Newspaper article The Christian Science Monitor

News on the Environment Isn't Always Bad ; Thanks to a Ban on CFCs, the Ozone Layer Will Soon Mend. It Could Offer a Model for Tackling Climate Change

Newspaper article The Christian Science Monitor

News on the Environment Isn't Always Bad ; Thanks to a Ban on CFCs, the Ozone Layer Will Soon Mend. It Could Offer a Model for Tackling Climate Change

Article excerpt

In the world of environmentalism, things can often seem rather bleak. Rare species from Barrow to Borneo are likely going extinct before they are even discovered. Rain forests are shrinking. Greenhouse gases, it sometimes seems, are turning the atmosphere into a giant toaster oven.

Then came the news late last month: According to Australian scientists, the hole in the ozone layer - a symbol of human environmental destruction so universal that it became the punch line in an Austin Powers movie - will begin closing in three years. Thanks to international efforts to ban certain chemicals, the opening would shut by 2050.

In light of the sense of approaching apocalypse on many conservation issues, this is a success story more common than many people might expect. It highlights a history of progress on some of the most serious environmental problems of the past 30 years - from clean air to panda bears.

The progress is far from complete. Environmental threats are perhaps more varied and widespread than they have ever been. Yet the success in the atmosphere above Antarctica, and improvements in several other areas, suggests that when the global community identifies a problem and unifies behind a solution, it can reverse even the most dire environmental disasters.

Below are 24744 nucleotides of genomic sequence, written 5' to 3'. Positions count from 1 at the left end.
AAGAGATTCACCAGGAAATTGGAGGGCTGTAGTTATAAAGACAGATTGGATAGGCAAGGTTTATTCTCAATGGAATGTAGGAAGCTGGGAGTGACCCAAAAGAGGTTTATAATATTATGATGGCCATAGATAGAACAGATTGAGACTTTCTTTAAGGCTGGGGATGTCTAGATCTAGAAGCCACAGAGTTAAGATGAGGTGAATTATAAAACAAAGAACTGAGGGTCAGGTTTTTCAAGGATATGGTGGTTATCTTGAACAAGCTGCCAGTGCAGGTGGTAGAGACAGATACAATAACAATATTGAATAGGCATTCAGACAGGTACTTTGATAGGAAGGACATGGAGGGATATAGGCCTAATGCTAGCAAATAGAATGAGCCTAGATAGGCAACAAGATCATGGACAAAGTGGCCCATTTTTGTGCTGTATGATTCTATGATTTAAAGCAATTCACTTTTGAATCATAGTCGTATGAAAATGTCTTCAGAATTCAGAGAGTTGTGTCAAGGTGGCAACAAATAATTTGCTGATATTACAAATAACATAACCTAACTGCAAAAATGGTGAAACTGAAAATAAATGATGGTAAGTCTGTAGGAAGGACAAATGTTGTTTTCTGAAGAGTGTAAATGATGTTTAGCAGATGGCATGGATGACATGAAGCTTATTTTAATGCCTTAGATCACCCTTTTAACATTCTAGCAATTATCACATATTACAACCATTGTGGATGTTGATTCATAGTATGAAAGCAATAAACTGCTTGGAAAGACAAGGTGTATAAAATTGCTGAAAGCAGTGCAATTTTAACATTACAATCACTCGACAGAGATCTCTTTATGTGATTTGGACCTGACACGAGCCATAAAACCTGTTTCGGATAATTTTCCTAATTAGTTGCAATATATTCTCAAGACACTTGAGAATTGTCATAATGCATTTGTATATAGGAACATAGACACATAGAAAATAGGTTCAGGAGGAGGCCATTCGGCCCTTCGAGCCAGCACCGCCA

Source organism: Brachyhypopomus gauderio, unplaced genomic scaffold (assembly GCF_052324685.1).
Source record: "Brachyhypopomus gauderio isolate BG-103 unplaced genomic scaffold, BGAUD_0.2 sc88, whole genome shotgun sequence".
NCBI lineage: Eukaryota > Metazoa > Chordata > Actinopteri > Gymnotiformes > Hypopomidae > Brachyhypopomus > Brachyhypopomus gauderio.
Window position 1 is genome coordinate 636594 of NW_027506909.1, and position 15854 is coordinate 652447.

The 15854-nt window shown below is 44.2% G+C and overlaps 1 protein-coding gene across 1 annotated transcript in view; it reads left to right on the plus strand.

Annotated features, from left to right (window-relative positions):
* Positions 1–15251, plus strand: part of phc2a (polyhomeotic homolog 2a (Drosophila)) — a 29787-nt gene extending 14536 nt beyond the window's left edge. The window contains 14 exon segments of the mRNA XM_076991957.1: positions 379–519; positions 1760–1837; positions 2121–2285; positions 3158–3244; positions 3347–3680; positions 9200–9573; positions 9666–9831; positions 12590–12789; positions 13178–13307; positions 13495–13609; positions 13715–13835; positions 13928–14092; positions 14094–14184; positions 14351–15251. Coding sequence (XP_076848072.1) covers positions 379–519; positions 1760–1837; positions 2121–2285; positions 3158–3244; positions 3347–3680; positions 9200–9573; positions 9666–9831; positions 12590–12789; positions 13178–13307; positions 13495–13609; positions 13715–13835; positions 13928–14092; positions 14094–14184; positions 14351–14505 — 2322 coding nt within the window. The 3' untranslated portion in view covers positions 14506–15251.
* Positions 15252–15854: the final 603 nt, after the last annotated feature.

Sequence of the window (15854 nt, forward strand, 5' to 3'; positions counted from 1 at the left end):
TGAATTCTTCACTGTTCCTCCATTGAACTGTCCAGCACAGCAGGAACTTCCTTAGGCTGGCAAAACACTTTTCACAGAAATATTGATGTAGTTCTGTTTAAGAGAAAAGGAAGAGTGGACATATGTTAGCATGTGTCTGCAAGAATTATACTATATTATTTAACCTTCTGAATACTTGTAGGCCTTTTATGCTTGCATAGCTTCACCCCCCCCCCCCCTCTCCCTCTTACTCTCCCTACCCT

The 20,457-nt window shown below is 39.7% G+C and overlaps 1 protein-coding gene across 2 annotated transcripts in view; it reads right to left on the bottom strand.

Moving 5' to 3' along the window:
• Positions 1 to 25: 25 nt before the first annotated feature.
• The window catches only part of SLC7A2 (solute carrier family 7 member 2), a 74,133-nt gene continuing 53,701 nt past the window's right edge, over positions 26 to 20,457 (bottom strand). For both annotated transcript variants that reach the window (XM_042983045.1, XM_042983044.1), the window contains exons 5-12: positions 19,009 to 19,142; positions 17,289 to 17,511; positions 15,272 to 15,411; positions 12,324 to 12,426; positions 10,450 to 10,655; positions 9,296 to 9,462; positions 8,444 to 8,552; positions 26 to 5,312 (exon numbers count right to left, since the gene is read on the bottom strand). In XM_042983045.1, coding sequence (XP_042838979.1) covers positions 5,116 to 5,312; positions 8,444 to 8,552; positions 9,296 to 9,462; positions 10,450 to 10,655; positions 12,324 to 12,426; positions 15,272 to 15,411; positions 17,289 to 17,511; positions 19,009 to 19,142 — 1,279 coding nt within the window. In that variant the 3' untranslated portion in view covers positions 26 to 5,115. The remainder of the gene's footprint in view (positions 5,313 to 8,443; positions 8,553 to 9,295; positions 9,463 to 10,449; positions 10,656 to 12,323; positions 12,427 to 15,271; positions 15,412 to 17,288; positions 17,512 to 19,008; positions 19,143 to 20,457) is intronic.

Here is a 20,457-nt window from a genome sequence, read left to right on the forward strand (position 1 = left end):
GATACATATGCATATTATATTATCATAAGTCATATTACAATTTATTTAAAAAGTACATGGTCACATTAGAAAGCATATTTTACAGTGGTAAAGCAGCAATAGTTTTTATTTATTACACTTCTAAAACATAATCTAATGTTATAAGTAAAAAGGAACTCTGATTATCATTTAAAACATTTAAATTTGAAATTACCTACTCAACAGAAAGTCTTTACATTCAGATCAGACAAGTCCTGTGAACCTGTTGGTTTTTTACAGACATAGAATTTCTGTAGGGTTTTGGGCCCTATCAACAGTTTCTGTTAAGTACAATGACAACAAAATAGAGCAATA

The success of some international environmental measures often receives little attention. Indeed, the ozone reforms could provide at least a framework for how to move forward on the first great green issue of the 21st century: climate change.

"It's an untold story," says Daniel Esty, a professor of environmental law at Yale University in New Haven, Conn. "It's a good example that well-designed programs can work."

Closing the ozone gap

Strictly speaking, the news that the ozone layer is on the mend is not a surprise. The timeline fits nicely with the one laid out by the Montreal Protocol, which in 1987 required nations to cut their use of chorofluorocarbons (CFCs), the chemicals causing the problem.

In an unrelated but confusing development this week, American scientists say the ozone hole is currently 88 percent smaller than normal. But that's a function of unusual weather, and scientists expect the hole to expand again.

By contrast, the gradual and human- induced shrinking of the hole reported in the Australian study is permanent, and in that respect, more significant. It is further confirmation of a surprisingly positive global track record on the environment - one that is often lost amid the desire to point out how bad things are, rather than chronicle how much better they have gotten in recent decades.

Environmental improvement

As an example of the nationwide improvement in air quality, experts note that Los Angeles this year enjoyed its third consecutive summer without a single smog alert. (In the 1970s, 80 alerts a year were not unusual. …

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